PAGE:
The dialogue between the candidates and the voters has mostly been in the form of debates at the presidential,  parliamentary and ward levels. The public opinion as expressed in the media is that the candidates failed to impress. With the exception of one or two, they were generally not able to clearly articulate their policy positions and to turn these into political messages, and to appeal to the voters to vote for them. There was no real debate between/among the candidates themselves. The candidates did not take each other on on particular issues and especially where there were possibilities for some major differences among them. However, the initiative was innovative.

Campaign process

There is no law regulating campaign financing in Malawi. Parties and candidates do not have any legal obligation to declare their sources of funding. Public resources can therefore be used for political campaigns, especially by the incumbent. There is also no law imposing campaign spending limits. Lack of such law encourages politicians or those with vested interests in accessing power to invest huge amounts of resources in the distribution of handouts which facilitates political patronage and creates an unlevelled playing field.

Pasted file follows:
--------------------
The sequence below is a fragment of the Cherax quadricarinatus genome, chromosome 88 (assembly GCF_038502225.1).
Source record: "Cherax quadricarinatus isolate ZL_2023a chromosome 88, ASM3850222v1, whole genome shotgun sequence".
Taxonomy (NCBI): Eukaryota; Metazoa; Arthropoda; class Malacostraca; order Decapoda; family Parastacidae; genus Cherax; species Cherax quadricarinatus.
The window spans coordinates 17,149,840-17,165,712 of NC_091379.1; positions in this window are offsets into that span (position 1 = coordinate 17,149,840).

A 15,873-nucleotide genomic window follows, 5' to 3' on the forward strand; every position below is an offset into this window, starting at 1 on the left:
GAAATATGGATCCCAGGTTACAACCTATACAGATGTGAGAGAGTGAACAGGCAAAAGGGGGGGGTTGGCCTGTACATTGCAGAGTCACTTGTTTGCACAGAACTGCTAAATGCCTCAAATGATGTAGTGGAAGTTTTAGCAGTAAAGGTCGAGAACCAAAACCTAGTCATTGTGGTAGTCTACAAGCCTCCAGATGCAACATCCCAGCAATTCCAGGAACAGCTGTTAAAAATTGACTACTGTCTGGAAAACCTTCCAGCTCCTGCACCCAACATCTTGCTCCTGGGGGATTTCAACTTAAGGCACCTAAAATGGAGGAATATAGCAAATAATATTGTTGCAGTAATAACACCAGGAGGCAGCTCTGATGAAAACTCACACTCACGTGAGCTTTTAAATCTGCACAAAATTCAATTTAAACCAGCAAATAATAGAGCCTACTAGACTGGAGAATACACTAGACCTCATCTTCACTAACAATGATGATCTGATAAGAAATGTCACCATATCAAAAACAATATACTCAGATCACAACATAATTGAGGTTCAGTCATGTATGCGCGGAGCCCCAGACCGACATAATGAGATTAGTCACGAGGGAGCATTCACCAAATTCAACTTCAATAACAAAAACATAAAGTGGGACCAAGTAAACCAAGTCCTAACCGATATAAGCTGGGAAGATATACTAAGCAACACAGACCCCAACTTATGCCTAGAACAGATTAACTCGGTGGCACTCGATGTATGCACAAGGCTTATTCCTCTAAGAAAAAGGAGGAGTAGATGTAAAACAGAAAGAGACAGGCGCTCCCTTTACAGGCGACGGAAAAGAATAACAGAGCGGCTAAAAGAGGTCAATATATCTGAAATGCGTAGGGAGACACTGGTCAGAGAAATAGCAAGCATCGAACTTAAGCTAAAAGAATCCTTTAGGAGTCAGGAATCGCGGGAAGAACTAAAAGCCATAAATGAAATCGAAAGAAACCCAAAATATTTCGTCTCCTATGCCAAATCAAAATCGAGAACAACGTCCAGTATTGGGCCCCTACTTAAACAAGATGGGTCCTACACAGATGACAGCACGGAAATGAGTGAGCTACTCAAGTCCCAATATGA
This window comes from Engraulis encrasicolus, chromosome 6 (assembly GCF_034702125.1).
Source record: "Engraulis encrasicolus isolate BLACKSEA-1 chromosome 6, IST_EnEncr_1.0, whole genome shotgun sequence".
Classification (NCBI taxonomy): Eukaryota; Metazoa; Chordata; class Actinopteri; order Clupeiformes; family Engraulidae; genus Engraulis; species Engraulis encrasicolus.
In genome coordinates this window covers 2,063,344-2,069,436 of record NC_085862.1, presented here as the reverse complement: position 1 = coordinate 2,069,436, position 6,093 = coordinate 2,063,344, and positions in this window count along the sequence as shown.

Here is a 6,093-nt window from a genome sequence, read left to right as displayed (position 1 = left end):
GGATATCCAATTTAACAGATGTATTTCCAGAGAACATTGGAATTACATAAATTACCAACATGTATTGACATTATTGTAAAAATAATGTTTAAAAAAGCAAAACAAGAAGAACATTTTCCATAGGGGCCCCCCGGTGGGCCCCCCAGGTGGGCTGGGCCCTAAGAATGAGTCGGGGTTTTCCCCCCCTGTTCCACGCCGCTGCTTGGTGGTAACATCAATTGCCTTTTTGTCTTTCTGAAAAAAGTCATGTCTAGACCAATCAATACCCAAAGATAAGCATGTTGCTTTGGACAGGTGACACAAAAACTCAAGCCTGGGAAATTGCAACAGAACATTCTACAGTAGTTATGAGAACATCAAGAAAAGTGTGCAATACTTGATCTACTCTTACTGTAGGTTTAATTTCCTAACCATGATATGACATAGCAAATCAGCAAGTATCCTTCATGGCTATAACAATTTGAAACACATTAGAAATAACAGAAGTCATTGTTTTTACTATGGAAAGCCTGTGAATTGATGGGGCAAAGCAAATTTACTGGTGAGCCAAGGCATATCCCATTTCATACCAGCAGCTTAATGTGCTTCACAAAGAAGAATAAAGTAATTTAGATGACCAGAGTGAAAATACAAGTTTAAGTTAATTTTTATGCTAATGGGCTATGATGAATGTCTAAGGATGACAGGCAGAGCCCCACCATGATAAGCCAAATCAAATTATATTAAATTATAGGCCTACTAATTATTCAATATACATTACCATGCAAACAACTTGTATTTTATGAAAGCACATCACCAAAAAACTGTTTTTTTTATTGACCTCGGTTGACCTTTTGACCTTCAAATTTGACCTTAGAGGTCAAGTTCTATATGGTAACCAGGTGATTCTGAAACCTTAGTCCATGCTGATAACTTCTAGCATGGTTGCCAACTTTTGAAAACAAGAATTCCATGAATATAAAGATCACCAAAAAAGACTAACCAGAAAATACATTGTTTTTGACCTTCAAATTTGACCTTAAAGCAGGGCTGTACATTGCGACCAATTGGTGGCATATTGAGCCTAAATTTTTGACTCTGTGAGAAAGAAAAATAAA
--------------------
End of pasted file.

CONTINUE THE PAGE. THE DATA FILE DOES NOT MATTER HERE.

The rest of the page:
Human right violations and campaign violence

The MESN long term election observation report for April 2014 indicated that there were a total of forty- three (43) human rights violation incidents recorded, and five cases of disruption of political campaign activities, and eight cases of intimidation or harassment occurred in the same period. The observers also noted two cases of voters forced to attend political meetings. Voter ID buying was also recorded in four incidences. There were twenty–nine (29) reported cases that the observers recorded under human rights violations. Two fatalities and many injuries were reported just days before the beginning of the official campaign  period.  These cases suggest that human rights violations, campaign violence, and other malpractices are a reality.